For us, it’s really – if you run a line from Gladstone across, so north of Gladstone, although we don’t own anything in Gladstone because it’s only 23,000 people and those areas are harder to sell, you just don’t… So, even though we’re not selling all the time, when you get a valuation done on your property, that affects the valuation if there isn’t a lot of buyers. So, we’re really Mackay North and I think if you have a look at where the wealth for Australia is being created, Maria, you’ll find it’s Mackay North. I know, as disgraceful as coal is, the Queensland exports this year are $79 billion. We could not survive without it. But then in addition to that, you’ve got the mineral province around Mount Isa, got $360 billion. Now, that was last year before the prices went through the roof.
So, I think Northern Australia, that’s where the growth for Australia is and we don’t have the competition. You have plenty of people who are prepared to buy in Sydney and Melbourne. Back in the old days, there used to be a saying, you don’t get sacked for buying IBM. If you bought the biggest computer company in the world, if it went wrong it wasn’t your fault. I think a lot of investors, particularly overseas investors, if they buy in Sydney or Melbourne and something goes wrong, well, it’s not our fault, they’re the main markets. As I said earlier, we’re an income fund, we’re looking at the high-yield, the high-distribution, so to get that you’ve got to go to the areas where other people don’t want to be. We’re very long in Mackay, Townsville is just absolutely booming…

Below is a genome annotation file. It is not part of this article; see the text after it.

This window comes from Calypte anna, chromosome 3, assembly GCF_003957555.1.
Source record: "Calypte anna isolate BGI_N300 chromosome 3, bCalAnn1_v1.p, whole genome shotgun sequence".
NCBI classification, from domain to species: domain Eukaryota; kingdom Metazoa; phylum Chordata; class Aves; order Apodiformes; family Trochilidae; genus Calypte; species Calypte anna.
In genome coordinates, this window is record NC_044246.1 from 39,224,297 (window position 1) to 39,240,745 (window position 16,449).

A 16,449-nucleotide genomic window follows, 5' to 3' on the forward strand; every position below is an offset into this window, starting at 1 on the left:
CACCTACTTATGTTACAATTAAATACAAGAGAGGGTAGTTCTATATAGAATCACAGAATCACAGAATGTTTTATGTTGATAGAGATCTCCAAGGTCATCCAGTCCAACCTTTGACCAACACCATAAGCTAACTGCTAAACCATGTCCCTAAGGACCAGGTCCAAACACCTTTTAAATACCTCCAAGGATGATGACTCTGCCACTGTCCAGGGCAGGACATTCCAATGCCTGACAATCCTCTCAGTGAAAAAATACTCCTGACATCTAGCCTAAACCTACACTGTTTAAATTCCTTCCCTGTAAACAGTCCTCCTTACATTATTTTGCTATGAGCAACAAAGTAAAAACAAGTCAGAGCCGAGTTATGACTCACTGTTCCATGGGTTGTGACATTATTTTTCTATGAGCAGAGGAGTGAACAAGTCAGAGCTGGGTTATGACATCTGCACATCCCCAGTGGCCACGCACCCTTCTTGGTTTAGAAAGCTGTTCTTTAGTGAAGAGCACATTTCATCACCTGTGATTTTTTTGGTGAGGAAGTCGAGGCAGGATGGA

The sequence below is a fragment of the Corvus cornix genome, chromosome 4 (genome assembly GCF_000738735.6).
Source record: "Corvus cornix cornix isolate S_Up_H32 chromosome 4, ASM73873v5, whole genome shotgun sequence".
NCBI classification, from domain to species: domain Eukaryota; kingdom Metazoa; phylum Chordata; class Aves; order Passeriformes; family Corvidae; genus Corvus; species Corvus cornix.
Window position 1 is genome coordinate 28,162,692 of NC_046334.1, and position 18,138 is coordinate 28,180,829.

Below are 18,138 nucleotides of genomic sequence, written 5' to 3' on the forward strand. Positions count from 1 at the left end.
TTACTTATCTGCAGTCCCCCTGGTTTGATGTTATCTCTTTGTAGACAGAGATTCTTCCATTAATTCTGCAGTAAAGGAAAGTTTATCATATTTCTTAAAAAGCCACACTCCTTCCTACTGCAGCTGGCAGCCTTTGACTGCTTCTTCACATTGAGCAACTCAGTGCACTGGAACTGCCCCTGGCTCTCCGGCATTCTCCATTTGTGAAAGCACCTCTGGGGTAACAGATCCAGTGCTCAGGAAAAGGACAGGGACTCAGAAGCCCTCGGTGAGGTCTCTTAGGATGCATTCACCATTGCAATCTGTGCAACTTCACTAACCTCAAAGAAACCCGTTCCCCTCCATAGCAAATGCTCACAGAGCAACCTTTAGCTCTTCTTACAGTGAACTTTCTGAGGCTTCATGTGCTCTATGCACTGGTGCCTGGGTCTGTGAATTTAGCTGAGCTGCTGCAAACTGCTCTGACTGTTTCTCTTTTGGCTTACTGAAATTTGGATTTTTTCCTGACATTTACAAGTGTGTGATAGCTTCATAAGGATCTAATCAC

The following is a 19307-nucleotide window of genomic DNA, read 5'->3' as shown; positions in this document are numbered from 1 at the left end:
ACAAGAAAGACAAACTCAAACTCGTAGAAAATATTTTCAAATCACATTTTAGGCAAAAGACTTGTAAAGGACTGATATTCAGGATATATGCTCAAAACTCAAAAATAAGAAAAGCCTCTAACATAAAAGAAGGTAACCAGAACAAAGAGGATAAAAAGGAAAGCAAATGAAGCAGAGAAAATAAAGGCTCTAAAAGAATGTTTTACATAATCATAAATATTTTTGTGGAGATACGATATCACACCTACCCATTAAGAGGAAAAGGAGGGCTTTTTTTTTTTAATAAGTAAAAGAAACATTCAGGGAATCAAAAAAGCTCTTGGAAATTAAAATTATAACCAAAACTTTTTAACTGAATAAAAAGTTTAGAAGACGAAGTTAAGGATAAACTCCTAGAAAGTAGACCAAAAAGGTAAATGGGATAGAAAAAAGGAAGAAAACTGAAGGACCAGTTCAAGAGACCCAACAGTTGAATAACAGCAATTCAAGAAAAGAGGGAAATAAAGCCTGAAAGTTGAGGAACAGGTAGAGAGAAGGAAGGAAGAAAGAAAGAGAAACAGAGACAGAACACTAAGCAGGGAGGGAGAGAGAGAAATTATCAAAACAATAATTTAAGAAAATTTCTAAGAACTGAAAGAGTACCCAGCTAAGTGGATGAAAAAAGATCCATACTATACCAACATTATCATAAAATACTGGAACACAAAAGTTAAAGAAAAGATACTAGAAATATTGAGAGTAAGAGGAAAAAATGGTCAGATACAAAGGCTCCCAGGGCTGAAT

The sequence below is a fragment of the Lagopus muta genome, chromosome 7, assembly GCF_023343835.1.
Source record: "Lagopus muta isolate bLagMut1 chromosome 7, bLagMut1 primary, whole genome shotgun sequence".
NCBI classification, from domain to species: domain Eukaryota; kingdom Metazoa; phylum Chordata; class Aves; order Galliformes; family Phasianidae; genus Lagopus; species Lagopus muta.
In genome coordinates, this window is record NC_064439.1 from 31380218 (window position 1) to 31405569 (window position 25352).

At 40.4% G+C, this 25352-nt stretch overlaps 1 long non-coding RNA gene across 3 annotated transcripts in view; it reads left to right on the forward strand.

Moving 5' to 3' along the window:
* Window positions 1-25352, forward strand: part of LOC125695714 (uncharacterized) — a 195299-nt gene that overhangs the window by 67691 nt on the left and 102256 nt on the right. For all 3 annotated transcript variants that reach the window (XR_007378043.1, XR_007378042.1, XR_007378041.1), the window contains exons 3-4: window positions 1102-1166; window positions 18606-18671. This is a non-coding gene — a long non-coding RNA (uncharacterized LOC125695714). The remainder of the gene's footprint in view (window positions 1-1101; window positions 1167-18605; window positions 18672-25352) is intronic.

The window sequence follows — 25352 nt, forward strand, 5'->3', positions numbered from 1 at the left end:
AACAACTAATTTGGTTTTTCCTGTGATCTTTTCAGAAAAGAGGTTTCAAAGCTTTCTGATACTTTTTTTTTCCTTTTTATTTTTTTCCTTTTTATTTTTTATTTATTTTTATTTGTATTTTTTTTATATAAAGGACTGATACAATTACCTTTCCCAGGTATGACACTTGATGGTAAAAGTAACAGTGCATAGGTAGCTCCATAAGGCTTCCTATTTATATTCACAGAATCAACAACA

What’s booming in Townsville, is it industrial properties…?
Absolutely everything. It’s the largest defence base in Australia. One particular property that we have there that does some work on vehicles for the army, as of earlier this year, all the parts they use have to be made in Australia. That was never an issue before, so one thing that COVID has done has made people reassess, well if we’re going to have some disputes with people, should we really be getting our spare parts and things from there? Then, once again, the minerals province, you know, all these things… General Motors was in the Townsville Bulletin a few weeks ago, they’re putting $169 million into a cobalt and nickel refinery at Lansdown Industrial Estate which is 40 kilometres inland from Townsville, then they’ll start making batteries.
So you’ve got all these sorts of things that people just don’t even think of and they’re coming from Northern Australia, Northern Queensland, Northern Territory… They’re not coming out of Sydney and Melbourne. And while these times are a bit difficult and everyone bunkers down in Sydney or Melbourne, it’s a wonderful time for us up north.
And just before we finish, I’m looking at your business card and it’s got NAAS on it, can you tell us what that is?
I thought you’d never ask, Maria.